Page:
comes with its own flaws. See Table 2 for a list of
strengths and weaknesses that designers and clients
have identified. In a recent interview, designer Lisa
Henry, CEO of Greenway Group and an advisor
to ICON, offered her views on crowdsourcing’s
potential for interior designers.
As an experiment, Henry logged into Arcbazar
and submitted criteria for the design of a
hypothetical 25,000-square-foot office space. She
was curious to see just how far she could get into
the website and how much information she could
ascertain before committing any dollars. (See her
first-hand account in the sidebar on p. 18.) “What
was most useful,” she says, “was that the process
gave me a feeling for the broad scope of services
available and the associated fees.”
It was rather sobering, however, to see rock-
bottom prices paid for designs on
Arcbazar. For example, a client from
Massachusetts named Julien was
thrilled to collect “about 15 really
impressive designs” for an attic
remodel. For this service, Julien paid
only $550. Designer Ken Howder
received $750 for his winning entry
for a remodeled kitchen in Scottsdale,
Ariz. (Visit the Arcbazar website for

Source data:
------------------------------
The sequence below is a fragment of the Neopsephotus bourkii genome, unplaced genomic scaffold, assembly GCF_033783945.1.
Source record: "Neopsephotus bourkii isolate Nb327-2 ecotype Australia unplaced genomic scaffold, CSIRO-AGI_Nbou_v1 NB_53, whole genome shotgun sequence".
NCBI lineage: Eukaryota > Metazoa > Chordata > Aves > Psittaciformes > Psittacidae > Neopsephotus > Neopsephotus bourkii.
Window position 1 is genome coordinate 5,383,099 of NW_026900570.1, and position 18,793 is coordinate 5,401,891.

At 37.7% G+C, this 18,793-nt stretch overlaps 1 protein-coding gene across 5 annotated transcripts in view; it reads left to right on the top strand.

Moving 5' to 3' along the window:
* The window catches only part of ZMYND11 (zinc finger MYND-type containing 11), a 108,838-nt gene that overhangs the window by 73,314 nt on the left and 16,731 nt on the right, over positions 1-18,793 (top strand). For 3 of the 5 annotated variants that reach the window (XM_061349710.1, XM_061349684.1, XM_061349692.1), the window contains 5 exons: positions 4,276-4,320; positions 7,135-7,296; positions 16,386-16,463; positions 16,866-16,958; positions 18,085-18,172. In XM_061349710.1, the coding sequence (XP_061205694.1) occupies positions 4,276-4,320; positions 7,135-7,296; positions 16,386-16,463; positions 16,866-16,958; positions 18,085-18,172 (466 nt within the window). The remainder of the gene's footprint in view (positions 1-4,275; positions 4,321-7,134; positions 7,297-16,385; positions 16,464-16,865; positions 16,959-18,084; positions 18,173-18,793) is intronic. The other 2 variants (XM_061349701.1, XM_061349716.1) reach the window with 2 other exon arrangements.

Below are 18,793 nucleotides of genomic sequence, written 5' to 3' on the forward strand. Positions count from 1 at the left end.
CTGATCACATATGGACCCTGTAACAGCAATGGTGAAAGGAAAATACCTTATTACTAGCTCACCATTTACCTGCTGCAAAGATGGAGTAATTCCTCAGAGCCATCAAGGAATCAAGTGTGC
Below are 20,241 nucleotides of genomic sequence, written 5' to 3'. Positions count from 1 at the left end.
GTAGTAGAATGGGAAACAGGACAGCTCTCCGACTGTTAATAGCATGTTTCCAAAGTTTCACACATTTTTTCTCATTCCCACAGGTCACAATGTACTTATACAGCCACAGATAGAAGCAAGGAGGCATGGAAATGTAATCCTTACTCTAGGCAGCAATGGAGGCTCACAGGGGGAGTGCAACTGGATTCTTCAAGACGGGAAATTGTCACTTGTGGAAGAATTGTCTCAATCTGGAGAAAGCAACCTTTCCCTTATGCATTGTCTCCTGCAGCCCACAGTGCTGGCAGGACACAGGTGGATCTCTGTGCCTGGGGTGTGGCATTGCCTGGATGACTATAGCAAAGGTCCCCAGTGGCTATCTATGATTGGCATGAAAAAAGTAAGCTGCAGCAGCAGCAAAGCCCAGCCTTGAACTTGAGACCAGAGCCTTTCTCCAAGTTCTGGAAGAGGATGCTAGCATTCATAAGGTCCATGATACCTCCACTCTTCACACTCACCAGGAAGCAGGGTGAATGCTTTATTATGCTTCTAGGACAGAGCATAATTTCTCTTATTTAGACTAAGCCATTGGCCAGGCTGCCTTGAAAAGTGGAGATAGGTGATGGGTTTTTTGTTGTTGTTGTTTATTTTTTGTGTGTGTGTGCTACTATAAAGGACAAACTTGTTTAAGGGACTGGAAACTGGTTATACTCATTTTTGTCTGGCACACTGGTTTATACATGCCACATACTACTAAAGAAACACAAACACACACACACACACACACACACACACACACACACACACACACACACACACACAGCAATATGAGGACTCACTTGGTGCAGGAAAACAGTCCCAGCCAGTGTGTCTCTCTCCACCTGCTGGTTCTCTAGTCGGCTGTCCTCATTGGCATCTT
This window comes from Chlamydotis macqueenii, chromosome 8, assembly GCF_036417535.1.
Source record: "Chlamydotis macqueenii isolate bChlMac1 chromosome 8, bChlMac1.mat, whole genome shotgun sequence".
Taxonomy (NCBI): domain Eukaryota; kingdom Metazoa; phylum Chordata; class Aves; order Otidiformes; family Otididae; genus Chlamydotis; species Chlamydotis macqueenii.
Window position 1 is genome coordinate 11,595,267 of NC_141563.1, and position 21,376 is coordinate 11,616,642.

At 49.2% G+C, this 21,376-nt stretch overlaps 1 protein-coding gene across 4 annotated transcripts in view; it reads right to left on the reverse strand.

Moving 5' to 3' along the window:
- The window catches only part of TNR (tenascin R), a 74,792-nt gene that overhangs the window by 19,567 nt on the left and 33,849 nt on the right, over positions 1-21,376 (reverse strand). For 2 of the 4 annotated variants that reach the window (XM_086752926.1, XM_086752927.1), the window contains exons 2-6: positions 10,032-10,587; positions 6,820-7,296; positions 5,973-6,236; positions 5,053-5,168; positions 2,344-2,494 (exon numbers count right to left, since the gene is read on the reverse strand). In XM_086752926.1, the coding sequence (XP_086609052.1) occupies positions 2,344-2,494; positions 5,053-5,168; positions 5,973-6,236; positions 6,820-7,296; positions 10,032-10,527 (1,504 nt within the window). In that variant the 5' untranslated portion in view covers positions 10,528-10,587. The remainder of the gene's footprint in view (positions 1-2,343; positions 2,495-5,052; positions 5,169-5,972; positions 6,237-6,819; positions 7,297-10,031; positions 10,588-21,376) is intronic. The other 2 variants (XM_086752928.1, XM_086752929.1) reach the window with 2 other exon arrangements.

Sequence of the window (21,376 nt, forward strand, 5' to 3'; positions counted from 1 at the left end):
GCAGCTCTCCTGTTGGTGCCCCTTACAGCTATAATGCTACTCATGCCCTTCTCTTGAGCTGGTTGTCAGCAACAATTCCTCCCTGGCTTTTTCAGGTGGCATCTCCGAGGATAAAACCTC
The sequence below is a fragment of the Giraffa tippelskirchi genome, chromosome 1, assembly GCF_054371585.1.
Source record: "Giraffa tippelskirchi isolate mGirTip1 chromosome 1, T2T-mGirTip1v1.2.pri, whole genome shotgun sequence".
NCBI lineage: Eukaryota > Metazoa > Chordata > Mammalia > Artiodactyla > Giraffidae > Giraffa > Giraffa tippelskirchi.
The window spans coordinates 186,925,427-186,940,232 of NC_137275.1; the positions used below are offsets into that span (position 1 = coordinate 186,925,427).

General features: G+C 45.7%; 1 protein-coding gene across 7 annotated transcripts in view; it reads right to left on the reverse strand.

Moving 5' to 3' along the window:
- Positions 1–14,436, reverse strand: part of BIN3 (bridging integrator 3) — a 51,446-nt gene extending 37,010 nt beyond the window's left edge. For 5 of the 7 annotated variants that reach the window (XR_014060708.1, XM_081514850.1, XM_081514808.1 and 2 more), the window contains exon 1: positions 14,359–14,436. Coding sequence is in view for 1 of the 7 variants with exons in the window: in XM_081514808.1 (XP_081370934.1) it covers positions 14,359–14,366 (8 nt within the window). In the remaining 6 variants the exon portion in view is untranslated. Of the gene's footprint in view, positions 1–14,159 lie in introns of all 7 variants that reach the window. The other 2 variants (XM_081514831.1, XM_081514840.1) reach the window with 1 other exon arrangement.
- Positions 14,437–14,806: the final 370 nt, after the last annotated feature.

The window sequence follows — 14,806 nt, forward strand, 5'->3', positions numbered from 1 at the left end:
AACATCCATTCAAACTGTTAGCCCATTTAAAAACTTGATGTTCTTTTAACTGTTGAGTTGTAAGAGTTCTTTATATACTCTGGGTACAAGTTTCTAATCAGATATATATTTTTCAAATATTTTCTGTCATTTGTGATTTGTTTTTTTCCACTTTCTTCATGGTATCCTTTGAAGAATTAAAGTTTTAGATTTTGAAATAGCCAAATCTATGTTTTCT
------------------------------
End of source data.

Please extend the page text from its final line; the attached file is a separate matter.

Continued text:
photos and details.)
Some designers in other fields
who have used crowdsourcing love it. “There are
new, innovative, cutting edge designs by a lot of
upcoming, fresh designers,” says graphic designer
Ray Wcisel, writing in a response to “Crowdsourced
Design Is a Risky Business” on wired.co.uk. Another
designer, responding to the same article, notes:
“I’ve made over $20,000 last year at logo design
crowdsource websites. There’s good and bad with
crowdsourcing but I’ll take that kind of money
And, interior designer Christine Martin writes:
“Once Decorilla asked me to join the founding team,
to help develop an idea I believed in, I jumped on
board knowing the risk, but embracing the journey.
I’ve never regretted it!”
Others, like Richard Grefé, executive director of
AIGA, have their doubts: “The buyer immediately
relegates his or her choices to those who are least
likely to be experienced [and] knowledgeable.” They
do so in lieu of going to an established office and
hiring those “who are in demand among clients and
Table 2. CrowdsourCing pros and Cons
• Lowers cost.
• enables new designers
to gain experience and
• addresses design prob-lems in underdeveloped
countries or underserved
• democratizes design
because it is “for the
crowd, by the crowd.”
• encourages potential cli-
ents who might never
walk into a design office
to get professional advice.
• allows designers to publi-cize their work, company,
• facilitates global collab-oration among designers
and between designer
• enables clients to see
multiple proposals, thus
eliminating fear of choos-ing the “wrong” designer.
• generally involves small
projects that well-estab-lished designers or firms
would not undertake.
• May raise public aware-ness of the interior design
profession and its value to
• facilitates a fast and effi-cient process.
• it is international.
sobering to see
For designs on